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The King’s Head (Chacewater, UK)

The Kings Head Hotel
* 0843-208-6749 * http://www.thekingshead-chacewater.co.uk * Chacewater, Truro, Cornwall, England, TR4 8PY *

Chacewater has only three pubs – and the King’s Head Pub and Motel is not only one of its most famous establishments, but one of its more popular lodging stays. It is a Traditional English Pub with accomodation upstairs. The King’s Head is located in the small village of Chacewater located outside of Truro, Cornwall, England. The pub has origins to the 17th century but stands strong with modern renovation and service. The pub consists of a modern yet traditional public house that was built originally in the 17th century and operating as a pub since 1826. Located 4 miles from Redruth and 6 miles from Truro. The bar serves traditional pub food including jacket potatoes, sandwiches, steaks, and fare. There are also vegetarian options. THe rooms are doubles that come with a TV, alarm clock, tea and coffee making facilities, iron and ironing board, and a choice of en-suite or shared facilities. Rooms range from £20-25 a person and comes with breakfast. My dining and lodging experience at the Kings’ Head was comfortable and pleasant. Rooms were clean, food was good, service was pleasant. I had the Prawn Cocktail and the Sunday Lunch which came with fresh succulent meats served with roast potatoes, Yorkshire pudding, a selection of seasonal vegetables and condiments. Rating: 3.75 stars out of 5 for the food, 4 stars out of 5 for the lodging.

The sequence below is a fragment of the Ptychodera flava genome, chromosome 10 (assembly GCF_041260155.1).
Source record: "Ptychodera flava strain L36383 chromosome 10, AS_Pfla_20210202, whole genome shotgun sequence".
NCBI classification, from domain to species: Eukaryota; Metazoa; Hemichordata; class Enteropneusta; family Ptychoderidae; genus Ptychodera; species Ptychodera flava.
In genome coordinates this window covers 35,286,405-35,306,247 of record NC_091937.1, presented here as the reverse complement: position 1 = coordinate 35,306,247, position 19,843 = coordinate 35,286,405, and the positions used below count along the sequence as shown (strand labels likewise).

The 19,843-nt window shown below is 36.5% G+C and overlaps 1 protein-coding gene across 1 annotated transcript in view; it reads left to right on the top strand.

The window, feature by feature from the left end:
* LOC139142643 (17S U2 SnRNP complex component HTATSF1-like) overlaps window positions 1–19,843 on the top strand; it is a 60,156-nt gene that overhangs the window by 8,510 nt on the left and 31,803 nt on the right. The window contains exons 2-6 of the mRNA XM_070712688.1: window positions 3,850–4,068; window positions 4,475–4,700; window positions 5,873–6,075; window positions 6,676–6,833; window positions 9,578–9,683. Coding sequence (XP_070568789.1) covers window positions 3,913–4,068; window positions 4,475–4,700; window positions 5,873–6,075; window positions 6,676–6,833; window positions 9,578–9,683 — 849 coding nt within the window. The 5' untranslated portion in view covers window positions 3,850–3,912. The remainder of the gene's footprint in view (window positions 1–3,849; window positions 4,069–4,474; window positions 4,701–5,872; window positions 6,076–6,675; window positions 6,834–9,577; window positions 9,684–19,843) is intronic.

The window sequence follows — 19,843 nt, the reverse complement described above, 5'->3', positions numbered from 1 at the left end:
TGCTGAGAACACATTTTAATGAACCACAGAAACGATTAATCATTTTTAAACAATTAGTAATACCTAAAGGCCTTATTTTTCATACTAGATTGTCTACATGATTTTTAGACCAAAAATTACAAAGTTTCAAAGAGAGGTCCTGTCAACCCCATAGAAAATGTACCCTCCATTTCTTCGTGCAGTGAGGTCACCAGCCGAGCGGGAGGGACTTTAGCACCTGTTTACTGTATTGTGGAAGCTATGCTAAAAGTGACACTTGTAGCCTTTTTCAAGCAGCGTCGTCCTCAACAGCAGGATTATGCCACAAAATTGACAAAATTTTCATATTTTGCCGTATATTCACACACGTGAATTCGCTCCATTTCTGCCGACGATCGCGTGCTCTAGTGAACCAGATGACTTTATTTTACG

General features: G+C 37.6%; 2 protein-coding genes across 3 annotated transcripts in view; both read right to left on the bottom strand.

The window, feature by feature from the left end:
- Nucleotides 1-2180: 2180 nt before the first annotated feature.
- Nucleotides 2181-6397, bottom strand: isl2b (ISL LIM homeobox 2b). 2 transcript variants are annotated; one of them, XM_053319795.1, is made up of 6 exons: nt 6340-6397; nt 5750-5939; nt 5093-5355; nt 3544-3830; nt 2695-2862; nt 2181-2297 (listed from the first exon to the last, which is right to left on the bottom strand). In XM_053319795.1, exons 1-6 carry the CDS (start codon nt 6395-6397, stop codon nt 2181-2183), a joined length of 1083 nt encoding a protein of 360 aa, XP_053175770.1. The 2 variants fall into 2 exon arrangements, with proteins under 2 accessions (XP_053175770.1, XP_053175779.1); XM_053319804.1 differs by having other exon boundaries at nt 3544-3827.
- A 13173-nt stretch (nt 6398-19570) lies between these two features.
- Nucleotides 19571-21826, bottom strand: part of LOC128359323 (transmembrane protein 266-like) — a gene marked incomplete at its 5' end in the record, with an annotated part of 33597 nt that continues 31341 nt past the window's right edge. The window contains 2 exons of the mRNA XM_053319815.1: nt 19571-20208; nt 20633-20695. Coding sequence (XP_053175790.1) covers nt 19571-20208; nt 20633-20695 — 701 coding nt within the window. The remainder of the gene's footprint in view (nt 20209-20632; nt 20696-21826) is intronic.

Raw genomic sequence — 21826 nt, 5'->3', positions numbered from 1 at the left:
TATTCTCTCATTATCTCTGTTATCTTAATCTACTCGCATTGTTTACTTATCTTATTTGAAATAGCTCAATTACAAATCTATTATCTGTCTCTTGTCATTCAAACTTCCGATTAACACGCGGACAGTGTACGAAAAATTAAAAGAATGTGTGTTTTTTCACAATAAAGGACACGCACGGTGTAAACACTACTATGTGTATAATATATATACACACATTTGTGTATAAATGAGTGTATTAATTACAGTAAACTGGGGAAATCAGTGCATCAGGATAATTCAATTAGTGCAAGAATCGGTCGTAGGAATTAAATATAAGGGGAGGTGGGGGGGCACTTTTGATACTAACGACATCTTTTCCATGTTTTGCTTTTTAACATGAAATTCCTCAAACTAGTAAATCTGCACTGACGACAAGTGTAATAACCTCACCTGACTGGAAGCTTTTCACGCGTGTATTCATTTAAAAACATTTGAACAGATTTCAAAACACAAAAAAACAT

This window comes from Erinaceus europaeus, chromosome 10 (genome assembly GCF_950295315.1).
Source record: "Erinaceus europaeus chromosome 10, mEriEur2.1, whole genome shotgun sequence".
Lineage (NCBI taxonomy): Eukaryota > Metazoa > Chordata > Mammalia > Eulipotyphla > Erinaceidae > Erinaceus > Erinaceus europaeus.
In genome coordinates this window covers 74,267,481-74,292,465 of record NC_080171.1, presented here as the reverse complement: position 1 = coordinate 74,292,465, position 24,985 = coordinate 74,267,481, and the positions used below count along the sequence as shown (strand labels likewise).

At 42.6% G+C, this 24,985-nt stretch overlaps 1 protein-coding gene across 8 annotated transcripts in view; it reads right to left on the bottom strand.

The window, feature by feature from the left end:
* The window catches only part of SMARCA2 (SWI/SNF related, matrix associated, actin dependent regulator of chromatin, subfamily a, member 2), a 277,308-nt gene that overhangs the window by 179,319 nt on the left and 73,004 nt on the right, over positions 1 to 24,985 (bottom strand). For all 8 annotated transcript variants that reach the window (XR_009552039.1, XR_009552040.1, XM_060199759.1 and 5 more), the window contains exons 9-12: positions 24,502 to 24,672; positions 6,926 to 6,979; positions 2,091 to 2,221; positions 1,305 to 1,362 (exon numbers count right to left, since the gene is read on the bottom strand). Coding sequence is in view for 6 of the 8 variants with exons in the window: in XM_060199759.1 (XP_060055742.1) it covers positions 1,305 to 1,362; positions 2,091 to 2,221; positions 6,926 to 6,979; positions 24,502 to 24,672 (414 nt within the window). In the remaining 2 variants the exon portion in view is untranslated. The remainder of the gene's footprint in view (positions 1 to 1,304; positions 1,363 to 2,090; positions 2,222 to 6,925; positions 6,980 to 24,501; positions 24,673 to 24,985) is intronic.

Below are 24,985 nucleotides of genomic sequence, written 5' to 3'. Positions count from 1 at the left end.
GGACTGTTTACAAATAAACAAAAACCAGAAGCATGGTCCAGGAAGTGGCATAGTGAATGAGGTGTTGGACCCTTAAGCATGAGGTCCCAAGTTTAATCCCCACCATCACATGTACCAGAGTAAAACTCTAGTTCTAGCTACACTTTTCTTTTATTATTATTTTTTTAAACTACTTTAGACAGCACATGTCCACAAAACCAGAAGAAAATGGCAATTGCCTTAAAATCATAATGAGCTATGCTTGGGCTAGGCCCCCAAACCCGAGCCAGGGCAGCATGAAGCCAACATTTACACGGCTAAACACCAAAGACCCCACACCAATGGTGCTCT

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Chacewater, Cornwall, England

www.chacewater.net * Cornwall, England *

Chacewater is a small village in Cornwall, England that is also a civil parish. It is located 3 miles east of Redruth. This small village sites within a valley between the hills that separate it from Threemilestone, Scorrier, and Saint Day. It only has three pubs and a club, “Twelveheads Press” (independent publishing company), a health center, two Nurseries, a primary school, a Literary Institute, a village hall, and a collection of shops. Once the home to a popular Railway, it was also home to the Chacewater Railway Station which is no longer. The town has an Anglican Church that is dedicated to St. Paul that was built in 1828. Chacewater was once a very popular settlement for mining. Chacewater is not far from Truro or Redruth.

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Cornish Witchcraft

Cornish Witches